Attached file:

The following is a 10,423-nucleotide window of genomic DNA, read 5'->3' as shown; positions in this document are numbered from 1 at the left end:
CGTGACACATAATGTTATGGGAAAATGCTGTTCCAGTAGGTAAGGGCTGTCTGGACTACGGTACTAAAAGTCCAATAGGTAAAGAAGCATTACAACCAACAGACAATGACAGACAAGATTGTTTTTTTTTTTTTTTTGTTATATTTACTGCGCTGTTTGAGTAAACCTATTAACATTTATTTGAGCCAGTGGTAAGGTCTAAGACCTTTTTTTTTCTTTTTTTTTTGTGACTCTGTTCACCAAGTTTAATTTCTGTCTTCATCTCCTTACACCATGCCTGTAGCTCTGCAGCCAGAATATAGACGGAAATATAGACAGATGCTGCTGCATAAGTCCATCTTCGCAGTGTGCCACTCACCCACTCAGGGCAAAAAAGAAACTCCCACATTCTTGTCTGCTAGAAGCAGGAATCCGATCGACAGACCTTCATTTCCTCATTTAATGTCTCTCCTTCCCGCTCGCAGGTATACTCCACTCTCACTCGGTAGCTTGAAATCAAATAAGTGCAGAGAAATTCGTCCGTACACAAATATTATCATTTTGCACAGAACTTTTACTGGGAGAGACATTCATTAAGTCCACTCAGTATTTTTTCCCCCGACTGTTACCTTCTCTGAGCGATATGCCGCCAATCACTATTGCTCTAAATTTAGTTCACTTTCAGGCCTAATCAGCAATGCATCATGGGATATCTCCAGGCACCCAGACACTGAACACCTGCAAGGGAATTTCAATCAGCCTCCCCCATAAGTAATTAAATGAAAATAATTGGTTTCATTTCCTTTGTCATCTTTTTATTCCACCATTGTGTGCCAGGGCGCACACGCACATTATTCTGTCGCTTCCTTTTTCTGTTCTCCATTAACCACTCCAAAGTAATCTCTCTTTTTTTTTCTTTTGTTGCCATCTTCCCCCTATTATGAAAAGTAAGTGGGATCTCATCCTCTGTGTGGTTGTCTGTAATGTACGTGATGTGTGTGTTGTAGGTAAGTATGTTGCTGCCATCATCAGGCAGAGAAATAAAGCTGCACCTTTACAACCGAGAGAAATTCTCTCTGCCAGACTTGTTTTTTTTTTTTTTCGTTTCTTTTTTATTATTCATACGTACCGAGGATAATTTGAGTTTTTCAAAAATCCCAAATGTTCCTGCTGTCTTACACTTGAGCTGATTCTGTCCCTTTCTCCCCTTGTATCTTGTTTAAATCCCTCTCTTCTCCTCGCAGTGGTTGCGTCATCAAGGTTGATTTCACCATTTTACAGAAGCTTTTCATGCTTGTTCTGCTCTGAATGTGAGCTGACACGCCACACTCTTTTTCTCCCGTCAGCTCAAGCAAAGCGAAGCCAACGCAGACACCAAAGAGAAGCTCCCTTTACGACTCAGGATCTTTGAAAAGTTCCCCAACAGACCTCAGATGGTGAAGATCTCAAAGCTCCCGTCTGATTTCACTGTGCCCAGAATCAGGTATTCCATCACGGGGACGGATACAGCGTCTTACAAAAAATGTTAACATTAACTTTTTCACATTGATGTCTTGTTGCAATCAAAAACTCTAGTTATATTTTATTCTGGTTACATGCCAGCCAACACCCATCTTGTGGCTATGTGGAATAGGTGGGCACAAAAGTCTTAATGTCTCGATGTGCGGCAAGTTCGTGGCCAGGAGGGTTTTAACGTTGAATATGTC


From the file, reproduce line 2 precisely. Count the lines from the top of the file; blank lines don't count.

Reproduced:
CGTGACACATAATGTTATGGGAAAATGCTGTTCCAGTAGGTAAGGGCTGTCTGGACTACGGTACTAAAAGTCCAATAGGTAAAGAAGCATTACAACCAACAGACAATGACAGACAAGATTGTTTTTTTTTTTTTTTTGTTATATTTACTGCGCTGTTTGAGTAAACCTATTAACATTTATTTGAGCCAGTGGTAAGGTCTAAGACCTTTTTTTTTCTTTTTTTTTTGTGACTCTGTTCACCAAGTTTAATTTCTGTCTTCATCTCCTTACACCATGCCTGTAGCTCTGCAGCCAGAATATAGACGGAAATATAGACAGATGCTGCTGCATAAGTCCATCTTCGCAGTGTGCCACTCACCCACTCAGGGCAAAAAAGAAACTCCCACATTCTTGTCTGCTAGAAGCAGGAATCCGATCGACAGACCTTCATTTCCTCATTTAATGTCTCTCCTTCCCGCTCGCAGGTATACTCCACTCTCACTCGGTAGCTTGAAATCAAATAAGTGCAGAGAAATTCGTCCGTACACAAATATTATCATTTTGCACAGAACTTTTACTGGGAGAGACATTCATTAAGTCCACTCAGTATTTTTTCCCCCGACTGTTACCTTCTCTGAGCGATATGCCGCCAATCACTATTGCTCTAAATTTAGTTCACTTTCAGGCCTAATCAGCAATGCATCATGGGATATCTCCAGGCACCCAGACACTGAACACCTGCAAGGGAATTTCAATCAGCCTCCCCCATAAGTAATTAAATGAAAATAATTGGTTTCATTTCCTTTGTCATCTTTTTATTCCACCATTGTGTGCCAGGGCGCACACGCACATTATTCTGTCGCTTCCTTTTTCTGTTCTCCATTAACCACTCCAAAGTAATCTCTCTTTTTTTTTCTTTTGTTGCCATCTTCCCCCTATTATGAAAAGTAAGTGGGATCTCATCCTCTGTGTGGTTGTCTGTAATGTACGTGATGTGTGTGTTGTAGGTAAGTATGTTGCTGCCATCATCAGGCAGAGAAATAAAGCTGCACCTTTACAACCGAGAGAAATTCTCTCTGCCAGACTTGTTTTTTTTTTTTTTCGTTTCTTTTTTATTATTCATACGTACCGAGGATAATTTGAGTTTTTCAAAAATCCCAAATGTTCCTGCTGTCTTACACTTGAGCTGATTCTGTCCCTTTCTCCCCTTGTATCTTGTTTAAATCCCTCTCTTCTCCTCGCAGTGGTTGCGTCATCAAGGTTGATTTCACCATTTTACAGAAGCTTTTCATGCTTGTTCTGCTCTGAATGTGAGCTGACACGCCACACTCTTTTTCTCCCGTCAGCTCAAGCAAAGCGAAGCCAACGCAGACACCAAAGAGAAGCTCCCTTTACGACTCAGGATCTTTGAAAAGTTCCCCAACAGACCTCAGATGGTGAAGATCTCAAAGCTCCCGTCTGATTTCACTGTGCCCAGAATCAGGTATTCCATCACGGGGACGGATACAGCGTCTTACAAAAAATGTTAACATTAACTTTTTCACATTGATGTCTTGTTGCAATCAAAAACTCTAGTTATATTTTATTCTGGTTACATGCCAGCCAACACCCATCTTGTGGCTATGTGGAATAGGTGGGCACAAAAGTCTTAATGTCTCGATGTGCGGCAAGTTCGTGGCCAGGAGGGTTTTAACGTTGAATATGTC